A wedding in Serenbe, Georgia, the invitation said; my daughter Emily marries Tyler Michaels on April 18.  The beautiful, rural Georgian community of Serenbe is a lovely location for a wedding, but also most interesting for this writer’s inner gardener.

Serenbe is reminiscent of small towns of years ago when life was simpler, with an emphasis on a quality and stress free lifestyle. It exists as a village in which all senses are engaged through the arts, continuing education is promoted for mind and spirit, and organic farm foods are produced for healthy nourishment through sustainable agriculture. Emphasizing physical exercise, each hamlet is within walking distance through wooded areas where wildlife and farm animals roam. There resides in Serenbe a belief in Biophilia — “the theory that there is an instinctive bond between humans and other living systems.”

“Sustainable agriculture” is more than a buzzword or passing fad, it is the future.

According to the organization World Hope International, “In the simplest of terms, sustainable agriculture is the production of food, fiber or other plant or animal product using farming techniques that protect the environment, public health, human communities, and animal welfare.” As defined by the learning center, SARE (Sustainable Agriculture Research & Education) along with the Department of Agriculture and the National Institute of Food and Agriculture, the three pillars of sustainability are:

• Profit over the long term

• Stewardship of our nation’s land, air and water

• Quality of life for farmers, ranchers and their communities

This organization is a treasure trove of information, and also awards grant money to qualified persons. The website is www.sare.org.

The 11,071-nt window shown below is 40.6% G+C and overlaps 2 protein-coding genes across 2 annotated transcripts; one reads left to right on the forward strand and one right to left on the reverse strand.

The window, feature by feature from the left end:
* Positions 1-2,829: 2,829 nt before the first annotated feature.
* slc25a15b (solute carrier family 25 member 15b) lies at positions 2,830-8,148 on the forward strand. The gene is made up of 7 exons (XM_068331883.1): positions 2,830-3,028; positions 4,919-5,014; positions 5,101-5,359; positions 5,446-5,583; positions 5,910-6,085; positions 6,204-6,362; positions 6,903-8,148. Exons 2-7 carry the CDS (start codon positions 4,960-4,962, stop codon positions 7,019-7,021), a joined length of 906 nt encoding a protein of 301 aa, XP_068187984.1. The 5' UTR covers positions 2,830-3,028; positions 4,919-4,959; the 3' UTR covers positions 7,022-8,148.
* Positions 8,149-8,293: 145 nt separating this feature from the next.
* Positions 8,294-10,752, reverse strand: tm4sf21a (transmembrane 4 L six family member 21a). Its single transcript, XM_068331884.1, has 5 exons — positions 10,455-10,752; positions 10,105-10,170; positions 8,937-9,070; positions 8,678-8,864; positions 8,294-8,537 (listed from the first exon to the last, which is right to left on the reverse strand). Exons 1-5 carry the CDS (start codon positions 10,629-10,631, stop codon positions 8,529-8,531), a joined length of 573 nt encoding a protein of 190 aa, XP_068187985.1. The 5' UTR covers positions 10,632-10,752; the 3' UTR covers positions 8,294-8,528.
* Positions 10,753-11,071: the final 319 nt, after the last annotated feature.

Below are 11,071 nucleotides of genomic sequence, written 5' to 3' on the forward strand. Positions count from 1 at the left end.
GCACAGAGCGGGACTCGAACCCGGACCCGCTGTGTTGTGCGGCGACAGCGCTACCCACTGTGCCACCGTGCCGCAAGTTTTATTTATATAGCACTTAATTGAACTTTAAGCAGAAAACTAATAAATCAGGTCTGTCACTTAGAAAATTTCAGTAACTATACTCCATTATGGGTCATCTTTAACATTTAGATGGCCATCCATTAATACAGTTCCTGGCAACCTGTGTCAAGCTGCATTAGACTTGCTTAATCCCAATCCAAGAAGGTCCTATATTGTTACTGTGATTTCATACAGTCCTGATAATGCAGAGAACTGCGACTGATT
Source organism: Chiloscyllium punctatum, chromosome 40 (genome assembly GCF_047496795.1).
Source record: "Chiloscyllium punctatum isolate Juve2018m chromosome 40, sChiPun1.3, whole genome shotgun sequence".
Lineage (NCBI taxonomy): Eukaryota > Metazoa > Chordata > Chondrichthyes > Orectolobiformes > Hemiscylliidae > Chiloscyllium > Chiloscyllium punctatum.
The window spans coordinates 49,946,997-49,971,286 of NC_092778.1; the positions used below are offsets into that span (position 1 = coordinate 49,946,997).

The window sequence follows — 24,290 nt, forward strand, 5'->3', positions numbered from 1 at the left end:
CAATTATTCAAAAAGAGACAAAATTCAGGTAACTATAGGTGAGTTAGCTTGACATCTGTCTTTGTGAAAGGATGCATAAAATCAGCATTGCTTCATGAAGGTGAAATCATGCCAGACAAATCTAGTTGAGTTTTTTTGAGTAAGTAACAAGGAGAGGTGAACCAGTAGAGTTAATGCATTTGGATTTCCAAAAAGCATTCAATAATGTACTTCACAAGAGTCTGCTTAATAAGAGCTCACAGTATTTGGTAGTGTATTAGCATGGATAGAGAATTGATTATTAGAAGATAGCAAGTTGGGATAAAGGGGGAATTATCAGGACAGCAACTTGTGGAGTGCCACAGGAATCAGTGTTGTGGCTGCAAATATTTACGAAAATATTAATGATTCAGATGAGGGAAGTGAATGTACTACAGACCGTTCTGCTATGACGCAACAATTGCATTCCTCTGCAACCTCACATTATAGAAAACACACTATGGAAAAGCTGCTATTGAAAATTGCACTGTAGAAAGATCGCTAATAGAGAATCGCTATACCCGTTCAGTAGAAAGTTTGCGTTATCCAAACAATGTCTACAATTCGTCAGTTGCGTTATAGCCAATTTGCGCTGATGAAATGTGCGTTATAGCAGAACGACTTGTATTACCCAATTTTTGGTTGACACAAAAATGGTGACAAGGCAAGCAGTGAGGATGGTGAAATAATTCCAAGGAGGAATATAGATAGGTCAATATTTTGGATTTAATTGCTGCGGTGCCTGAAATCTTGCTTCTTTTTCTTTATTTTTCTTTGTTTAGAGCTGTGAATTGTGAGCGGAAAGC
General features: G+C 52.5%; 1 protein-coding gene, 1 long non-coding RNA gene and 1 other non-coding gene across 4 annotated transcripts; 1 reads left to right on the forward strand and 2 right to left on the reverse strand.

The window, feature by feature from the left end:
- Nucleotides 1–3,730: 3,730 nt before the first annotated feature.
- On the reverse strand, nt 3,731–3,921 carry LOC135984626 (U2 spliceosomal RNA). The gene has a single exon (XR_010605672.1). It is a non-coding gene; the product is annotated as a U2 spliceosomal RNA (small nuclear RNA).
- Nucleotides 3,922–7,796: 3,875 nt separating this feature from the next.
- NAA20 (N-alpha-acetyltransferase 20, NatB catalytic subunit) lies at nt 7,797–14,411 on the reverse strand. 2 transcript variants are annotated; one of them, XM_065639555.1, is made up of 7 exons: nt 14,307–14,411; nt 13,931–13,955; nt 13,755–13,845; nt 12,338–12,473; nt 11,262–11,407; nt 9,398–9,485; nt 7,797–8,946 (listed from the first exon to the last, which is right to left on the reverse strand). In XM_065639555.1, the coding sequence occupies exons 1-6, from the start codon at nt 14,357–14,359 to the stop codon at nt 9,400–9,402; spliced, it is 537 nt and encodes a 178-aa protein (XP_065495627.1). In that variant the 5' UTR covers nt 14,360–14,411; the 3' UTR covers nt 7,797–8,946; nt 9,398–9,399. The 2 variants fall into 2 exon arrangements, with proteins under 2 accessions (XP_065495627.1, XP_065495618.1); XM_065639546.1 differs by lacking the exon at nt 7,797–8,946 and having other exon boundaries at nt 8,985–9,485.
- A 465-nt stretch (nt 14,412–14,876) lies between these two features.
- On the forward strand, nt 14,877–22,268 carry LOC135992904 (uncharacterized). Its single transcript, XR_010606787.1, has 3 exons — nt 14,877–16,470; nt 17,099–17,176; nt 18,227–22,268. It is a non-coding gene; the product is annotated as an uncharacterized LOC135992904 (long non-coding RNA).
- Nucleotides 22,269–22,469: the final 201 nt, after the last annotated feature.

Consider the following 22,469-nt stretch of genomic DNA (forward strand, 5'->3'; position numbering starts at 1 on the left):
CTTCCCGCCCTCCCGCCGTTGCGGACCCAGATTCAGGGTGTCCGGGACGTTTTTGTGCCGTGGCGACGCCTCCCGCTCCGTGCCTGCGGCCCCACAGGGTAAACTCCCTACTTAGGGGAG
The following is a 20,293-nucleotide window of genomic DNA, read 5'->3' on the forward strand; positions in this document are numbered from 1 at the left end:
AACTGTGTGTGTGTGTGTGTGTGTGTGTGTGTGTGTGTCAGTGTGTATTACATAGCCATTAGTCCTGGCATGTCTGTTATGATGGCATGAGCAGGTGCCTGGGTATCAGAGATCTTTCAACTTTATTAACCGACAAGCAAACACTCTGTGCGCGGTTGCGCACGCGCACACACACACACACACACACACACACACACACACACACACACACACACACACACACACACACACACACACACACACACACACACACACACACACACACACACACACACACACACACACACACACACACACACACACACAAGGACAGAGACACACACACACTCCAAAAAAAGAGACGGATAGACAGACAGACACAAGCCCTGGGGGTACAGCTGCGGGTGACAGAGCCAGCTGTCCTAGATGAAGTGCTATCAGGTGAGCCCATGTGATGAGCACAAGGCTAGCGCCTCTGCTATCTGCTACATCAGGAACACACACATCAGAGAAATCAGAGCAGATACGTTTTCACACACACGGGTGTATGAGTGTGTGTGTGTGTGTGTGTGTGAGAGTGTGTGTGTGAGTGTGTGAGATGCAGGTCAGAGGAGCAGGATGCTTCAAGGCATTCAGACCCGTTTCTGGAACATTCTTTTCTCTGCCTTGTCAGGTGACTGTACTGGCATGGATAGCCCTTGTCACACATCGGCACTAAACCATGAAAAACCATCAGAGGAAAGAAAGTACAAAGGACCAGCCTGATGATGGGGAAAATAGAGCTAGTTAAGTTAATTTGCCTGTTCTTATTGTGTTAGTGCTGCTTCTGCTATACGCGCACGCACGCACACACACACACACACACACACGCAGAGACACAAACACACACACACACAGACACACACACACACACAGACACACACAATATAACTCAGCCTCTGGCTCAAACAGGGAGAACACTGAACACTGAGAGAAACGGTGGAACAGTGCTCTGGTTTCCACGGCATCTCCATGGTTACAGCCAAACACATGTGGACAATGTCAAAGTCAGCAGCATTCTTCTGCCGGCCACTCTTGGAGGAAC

Supported by governments and organizations with educational and financial support, sustainable agriculture has moved from a “buzz” word to a necessary and responsible worldwide movement with an agenda and methods for the small farmer to large agri-businesses. In 2015 the United Nations implemented a “New Sustainable Development Agenda” with a list of actions that governments, the private sector and everyday persons can do to contribute to a sustainable future.

One organization, Feed the World, is supporting family farms with sustainable plans, skills and practices for feeding their families and livestock. Their ultimate hope is the elimination of hunger, malnutrition and poverty, with families financially and nutritionally self-sufficient on their own land using available resources. World Hope International agriculture programs support impoverished farmers and communities with supply chain best practices, sustainable farming, and raising livestock for better production while preserving their land for the future.

The food industry and consumers are supporting local gardeners, farmers and ranchers with direct sales, farmers markets, food hubs, Pick-Your-Own business and Community Supported Agriculture that use organic practices and sustainable products. These businesses are growing and thriving.

Perusing the website, wwwsustainableaged.org, I found no less than 84 state and private universities, colleges, community and junior colleges, as well as international and summer programs offering degrees in Sustainable Agriculture. Folks, this is not a fad, it is the future! (University of South Dakota in Vermillion offers a cross-discipline Sustainability major and minor.)

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